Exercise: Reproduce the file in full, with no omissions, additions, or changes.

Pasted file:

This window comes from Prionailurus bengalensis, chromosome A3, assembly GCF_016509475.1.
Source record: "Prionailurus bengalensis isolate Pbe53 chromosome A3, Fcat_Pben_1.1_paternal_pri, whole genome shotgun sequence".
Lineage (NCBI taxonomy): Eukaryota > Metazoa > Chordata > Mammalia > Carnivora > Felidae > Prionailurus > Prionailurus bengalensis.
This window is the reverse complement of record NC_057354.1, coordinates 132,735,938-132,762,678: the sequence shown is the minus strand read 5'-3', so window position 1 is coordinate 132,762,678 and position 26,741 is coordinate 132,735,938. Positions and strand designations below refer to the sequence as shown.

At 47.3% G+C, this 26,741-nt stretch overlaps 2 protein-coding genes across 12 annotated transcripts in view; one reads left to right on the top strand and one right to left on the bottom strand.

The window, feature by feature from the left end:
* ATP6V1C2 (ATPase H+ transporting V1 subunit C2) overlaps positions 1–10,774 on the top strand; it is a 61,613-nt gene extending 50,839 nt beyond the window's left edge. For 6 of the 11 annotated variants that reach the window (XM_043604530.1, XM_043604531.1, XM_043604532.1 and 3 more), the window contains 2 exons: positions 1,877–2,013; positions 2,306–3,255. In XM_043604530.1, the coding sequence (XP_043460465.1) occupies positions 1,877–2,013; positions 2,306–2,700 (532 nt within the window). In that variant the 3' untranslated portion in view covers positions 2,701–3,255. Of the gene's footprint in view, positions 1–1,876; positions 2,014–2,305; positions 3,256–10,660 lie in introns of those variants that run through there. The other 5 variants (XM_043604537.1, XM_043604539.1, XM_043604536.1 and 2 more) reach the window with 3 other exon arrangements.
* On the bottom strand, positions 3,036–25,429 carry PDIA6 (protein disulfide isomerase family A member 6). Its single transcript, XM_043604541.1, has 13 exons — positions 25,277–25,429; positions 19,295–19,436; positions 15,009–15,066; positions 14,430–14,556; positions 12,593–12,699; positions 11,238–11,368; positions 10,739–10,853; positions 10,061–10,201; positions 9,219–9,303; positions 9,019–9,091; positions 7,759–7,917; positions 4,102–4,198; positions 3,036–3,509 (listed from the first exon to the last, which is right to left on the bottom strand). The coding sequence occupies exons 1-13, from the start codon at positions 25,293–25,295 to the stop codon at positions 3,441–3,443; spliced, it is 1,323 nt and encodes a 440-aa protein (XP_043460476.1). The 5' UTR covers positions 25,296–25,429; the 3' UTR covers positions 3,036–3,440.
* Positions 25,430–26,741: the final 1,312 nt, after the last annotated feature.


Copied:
This window comes from Prionailurus bengalensis, chromosome A3, assembly GCF_016509475.1.
Source record: "Prionailurus bengalensis isolate Pbe53 chromosome A3, Fcat_Pben_1.1_paternal_pri, whole genome shotgun sequence".
Lineage (NCBI taxonomy): Eukaryota > Metazoa > Chordata > Mammalia > Carnivora > Felidae > Prionailurus > Prionailurus bengalensis.
This window is the reverse complement of record NC_057354.1, coordinates 132,735,938-132,762,678: the sequence shown is the minus strand read 5'-3', so window position 1 is coordinate 132,762,678 and position 26,741 is coordinate 132,735,938. Positions and strand designations below refer to the sequence as shown.

At 47.3% G+C, this 26,741-nt stretch overlaps 2 protein-coding genes across 12 annotated transcripts in view; one reads left to right on the top strand and one right to left on the bottom strand.

The window, feature by feature from the left end:
* ATP6V1C2 (ATPase H+ transporting V1 subunit C2) overlaps positions 1–10,774 on the top strand; it is a 61,613-nt gene extending 50,839 nt beyond the window's left edge. For 6 of the 11 annotated variants that reach the window (XM_043604530.1, XM_043604531.1, XM_043604532.1 and 3 more), the window contains 2 exons: positions 1,877–2,013; positions 2,306–3,255. In XM_043604530.1, the coding sequence (XP_043460465.1) occupies positions 1,877–2,013; positions 2,306–2,700 (532 nt within the window). In that variant the 3' untranslated portion in view covers positions 2,701–3,255. Of the gene's footprint in view, positions 1–1,876; positions 2,014–2,305; positions 3,256–10,660 lie in introns of those variants that run through there. The other 5 variants (XM_043604537.1, XM_043604539.1, XM_043604536.1 and 2 more) reach the window with 3 other exon arrangements.
* On the bottom strand, positions 3,036–25,429 carry PDIA6 (protein disulfide isomerase family A member 6). Its single transcript, XM_043604541.1, has 13 exons — positions 25,277–25,429; positions 19,295–19,436; positions 15,009–15,066; positions 14,430–14,556; positions 12,593–12,699; positions 11,238–11,368; positions 10,739–10,853; positions 10,061–10,201; positions 9,219–9,303; positions 9,019–9,091; positions 7,759–7,917; positions 4,102–4,198; positions 3,036–3,509 (listed from the first exon to the last, which is right to left on the bottom strand). The coding sequence occupies exons 1-13, from the start codon at positions 25,293–25,295 to the stop codon at positions 3,441–3,443; spliced, it is 1,323 nt and encodes a 440-aa protein (XP_043460476.1). The 5' UTR covers positions 25,296–25,429; the 3' UTR covers positions 3,036–3,440.
* Positions 25,430–26,741: the final 1,312 nt, after the last annotated feature.